About the PA Profession
What is a Physician Assistant (PA)?
Physician Assistants are health care practitioners who practice medicine in collaboration with a physician. PAs act as autonomous providers and physician extenders who provide a variety of services to include:
- Take medical histories
- Conduct physical exams
- Diagnose and treat illness
- Order and interpret tests
- Develop treatment plans
- Prescribe medication
- Counsel on preventive care
- Perform procedures
- Assist in surgery
- Make rounds in hospitals and nursing homes
- Do clinical research
Physician Assistant Education
Physician Assistants must graduate from an ARC-PA accredited program. PA programs typically vary in length from 24 to 27 months. The first year consists of didactic education. The curriculum consists of rigorous, intensive classroom and laboratory educational experiences. The second year is designed for supervised clinical practice experiences. Students spend a pre-determined amount of time in required clinical rotations under the supervision of a licensed preceptor. Students complete more than 2,000 hours of clinical rotations in medical and surgical disciplines, including family medicine, internal medicine, obstetrics and gynecology, pediatrics, general surgery, emergency medicine and psychiatry.
Students who have graduated from an accredited PA program are eligible to sit for the National Certifying Exam (PANCE) administered by the National Commission on Certification of Physician Assistants. To maintain certification, Physician Assistants are required to complete 100 hours of continuing medical education (CME) every two years and take a recertification exam (Physician Assistant National Recertifying Exam (PANRE) every 10 years.
Where do PAs Practice?
There are more than 140,000 PAs who practice in every medical setting in all 50 states and the District of Columbia. They work in hospitals, medical offices, community health centers, nursing homes, retail clinics, educational facilities, workplace clinics and correctional institutions. PAs also serve in the nation’s uniformed services and work for other federal government agencies, such as the Department of Veterans Affairs.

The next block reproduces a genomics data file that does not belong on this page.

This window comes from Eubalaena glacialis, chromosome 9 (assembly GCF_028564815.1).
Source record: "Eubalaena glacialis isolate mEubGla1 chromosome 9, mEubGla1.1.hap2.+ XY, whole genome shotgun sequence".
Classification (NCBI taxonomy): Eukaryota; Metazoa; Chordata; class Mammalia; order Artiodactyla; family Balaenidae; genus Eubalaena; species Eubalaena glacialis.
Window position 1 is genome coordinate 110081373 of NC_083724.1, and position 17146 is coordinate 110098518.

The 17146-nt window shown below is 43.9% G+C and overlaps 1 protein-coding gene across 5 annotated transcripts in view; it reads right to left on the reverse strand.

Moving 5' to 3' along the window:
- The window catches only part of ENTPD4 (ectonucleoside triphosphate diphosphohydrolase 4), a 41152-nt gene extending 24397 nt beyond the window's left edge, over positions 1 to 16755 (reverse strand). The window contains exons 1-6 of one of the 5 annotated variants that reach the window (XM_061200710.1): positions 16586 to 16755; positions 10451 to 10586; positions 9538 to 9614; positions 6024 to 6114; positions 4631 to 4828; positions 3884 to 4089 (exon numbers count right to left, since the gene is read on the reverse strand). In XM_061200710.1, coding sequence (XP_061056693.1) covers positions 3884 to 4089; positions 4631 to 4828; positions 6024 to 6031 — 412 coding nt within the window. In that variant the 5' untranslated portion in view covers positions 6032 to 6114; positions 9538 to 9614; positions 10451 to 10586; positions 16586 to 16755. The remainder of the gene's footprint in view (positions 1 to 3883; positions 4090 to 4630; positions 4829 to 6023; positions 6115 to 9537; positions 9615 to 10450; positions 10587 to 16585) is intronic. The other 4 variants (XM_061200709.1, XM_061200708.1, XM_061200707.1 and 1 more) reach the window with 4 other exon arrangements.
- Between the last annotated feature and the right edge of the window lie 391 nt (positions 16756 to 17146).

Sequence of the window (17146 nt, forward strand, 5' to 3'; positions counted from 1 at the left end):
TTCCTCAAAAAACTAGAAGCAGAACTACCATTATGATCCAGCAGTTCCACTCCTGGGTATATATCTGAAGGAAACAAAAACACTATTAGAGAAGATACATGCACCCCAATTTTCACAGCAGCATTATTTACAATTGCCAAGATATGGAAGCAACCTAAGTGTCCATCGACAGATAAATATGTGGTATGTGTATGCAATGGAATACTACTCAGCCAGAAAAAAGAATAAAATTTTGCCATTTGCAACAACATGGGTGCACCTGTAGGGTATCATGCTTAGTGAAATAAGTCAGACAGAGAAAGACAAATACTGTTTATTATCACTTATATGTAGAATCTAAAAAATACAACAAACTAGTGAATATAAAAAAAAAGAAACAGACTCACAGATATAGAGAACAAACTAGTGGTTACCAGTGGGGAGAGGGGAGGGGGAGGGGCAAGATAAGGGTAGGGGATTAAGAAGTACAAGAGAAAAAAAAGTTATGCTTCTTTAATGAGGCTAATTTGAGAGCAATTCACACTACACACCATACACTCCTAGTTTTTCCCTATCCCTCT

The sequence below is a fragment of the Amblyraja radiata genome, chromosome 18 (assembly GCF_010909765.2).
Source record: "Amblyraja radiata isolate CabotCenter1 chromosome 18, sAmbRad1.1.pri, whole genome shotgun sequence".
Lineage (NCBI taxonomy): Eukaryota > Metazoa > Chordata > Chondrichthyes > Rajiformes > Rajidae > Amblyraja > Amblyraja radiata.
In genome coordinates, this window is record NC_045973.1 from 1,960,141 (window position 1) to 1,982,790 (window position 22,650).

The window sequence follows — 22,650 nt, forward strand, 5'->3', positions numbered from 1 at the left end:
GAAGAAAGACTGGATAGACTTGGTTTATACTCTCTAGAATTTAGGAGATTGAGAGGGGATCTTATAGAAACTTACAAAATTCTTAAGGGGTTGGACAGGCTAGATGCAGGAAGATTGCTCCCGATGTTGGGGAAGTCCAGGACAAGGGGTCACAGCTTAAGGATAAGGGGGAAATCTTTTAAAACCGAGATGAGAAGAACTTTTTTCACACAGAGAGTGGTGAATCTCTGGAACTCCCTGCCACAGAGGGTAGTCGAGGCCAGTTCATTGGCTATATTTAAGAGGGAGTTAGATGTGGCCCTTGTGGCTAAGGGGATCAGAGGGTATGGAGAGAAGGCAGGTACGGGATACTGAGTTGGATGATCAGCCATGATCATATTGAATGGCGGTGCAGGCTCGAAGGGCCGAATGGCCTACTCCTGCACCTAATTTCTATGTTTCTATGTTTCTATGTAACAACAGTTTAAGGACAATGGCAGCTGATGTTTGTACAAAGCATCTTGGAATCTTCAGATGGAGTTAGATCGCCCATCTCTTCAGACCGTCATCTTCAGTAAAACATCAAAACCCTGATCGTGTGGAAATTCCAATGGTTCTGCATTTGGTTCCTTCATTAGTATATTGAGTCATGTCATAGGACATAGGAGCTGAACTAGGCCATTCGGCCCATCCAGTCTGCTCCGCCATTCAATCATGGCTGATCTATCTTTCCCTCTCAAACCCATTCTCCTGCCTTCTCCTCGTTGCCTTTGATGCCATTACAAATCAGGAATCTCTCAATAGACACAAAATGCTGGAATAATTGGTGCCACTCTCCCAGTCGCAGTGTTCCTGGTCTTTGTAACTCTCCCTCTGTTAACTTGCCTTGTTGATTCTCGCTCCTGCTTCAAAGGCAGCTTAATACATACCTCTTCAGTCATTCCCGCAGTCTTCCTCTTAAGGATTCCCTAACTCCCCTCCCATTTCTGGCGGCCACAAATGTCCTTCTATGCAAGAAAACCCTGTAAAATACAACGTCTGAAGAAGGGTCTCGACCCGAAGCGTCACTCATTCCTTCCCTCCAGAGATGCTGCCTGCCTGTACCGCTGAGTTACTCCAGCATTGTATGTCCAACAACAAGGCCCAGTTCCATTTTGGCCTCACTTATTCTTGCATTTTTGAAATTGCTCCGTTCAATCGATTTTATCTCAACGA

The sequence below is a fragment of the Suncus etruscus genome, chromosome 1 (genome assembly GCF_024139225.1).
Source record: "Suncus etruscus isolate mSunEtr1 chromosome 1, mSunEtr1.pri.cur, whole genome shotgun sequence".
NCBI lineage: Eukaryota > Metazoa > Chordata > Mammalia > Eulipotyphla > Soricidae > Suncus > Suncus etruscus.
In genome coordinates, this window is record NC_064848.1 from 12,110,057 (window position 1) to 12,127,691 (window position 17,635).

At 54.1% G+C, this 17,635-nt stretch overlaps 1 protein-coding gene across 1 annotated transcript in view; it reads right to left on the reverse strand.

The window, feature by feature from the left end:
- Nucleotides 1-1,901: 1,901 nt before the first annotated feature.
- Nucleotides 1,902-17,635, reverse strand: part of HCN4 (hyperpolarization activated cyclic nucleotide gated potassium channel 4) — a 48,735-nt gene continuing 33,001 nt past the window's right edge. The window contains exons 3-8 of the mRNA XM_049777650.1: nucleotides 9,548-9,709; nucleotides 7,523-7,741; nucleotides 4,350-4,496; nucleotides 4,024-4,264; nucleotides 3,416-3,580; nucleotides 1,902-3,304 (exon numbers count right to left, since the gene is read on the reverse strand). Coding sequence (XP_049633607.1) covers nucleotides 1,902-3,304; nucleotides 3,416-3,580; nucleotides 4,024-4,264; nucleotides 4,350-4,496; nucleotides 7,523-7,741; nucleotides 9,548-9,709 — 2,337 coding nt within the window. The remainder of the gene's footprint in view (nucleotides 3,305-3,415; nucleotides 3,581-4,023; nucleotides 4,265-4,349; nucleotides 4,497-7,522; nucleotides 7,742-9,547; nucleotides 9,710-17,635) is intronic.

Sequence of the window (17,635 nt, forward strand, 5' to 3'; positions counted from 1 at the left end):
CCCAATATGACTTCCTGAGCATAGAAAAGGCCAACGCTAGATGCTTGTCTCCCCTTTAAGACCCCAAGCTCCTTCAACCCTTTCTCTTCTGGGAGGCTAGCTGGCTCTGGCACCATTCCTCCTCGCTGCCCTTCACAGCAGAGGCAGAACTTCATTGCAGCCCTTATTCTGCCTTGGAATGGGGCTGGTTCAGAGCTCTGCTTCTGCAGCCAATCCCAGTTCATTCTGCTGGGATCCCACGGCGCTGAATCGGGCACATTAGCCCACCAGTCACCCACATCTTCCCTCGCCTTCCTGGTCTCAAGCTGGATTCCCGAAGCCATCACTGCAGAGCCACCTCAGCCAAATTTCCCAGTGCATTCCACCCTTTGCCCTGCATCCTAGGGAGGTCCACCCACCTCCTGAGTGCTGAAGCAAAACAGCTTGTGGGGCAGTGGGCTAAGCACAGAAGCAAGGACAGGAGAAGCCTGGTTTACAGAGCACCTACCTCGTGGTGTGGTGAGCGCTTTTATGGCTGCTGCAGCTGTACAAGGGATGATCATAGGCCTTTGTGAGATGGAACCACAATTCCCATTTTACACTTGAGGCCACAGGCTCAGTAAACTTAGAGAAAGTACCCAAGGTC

History of the PA Profession
The Physician Assistant Profession has a rich and diverse history. Please visit the Physician Assistant History Society for a full historical tour of the profession.
Physician Assistant Groups
- The American Academy of Physician Assistants (AAPA) is the only national professional society representing all PAs in every area of medicine.
- The Physician Assistant Education Association (PAEA) is the national organization representing PA educational programs and individual PA educators.
- The National Commission on Certification of Physician Assistants (NCCPA) is the only certifying organization for PAs in the nation. Certification is a requirement for state licensure.
- The nccPA Health Foundation is a charitable nonprofit organization that designs solutions for improving the capacity of certified PAs to impact quality and accessibility of health care delivery. It is affiliated with the NCCPA.
- The PA Foundation is the philanthropic arm of the AAPA.
- The PA History Society preserves the history of the PA profession through archiving key materials.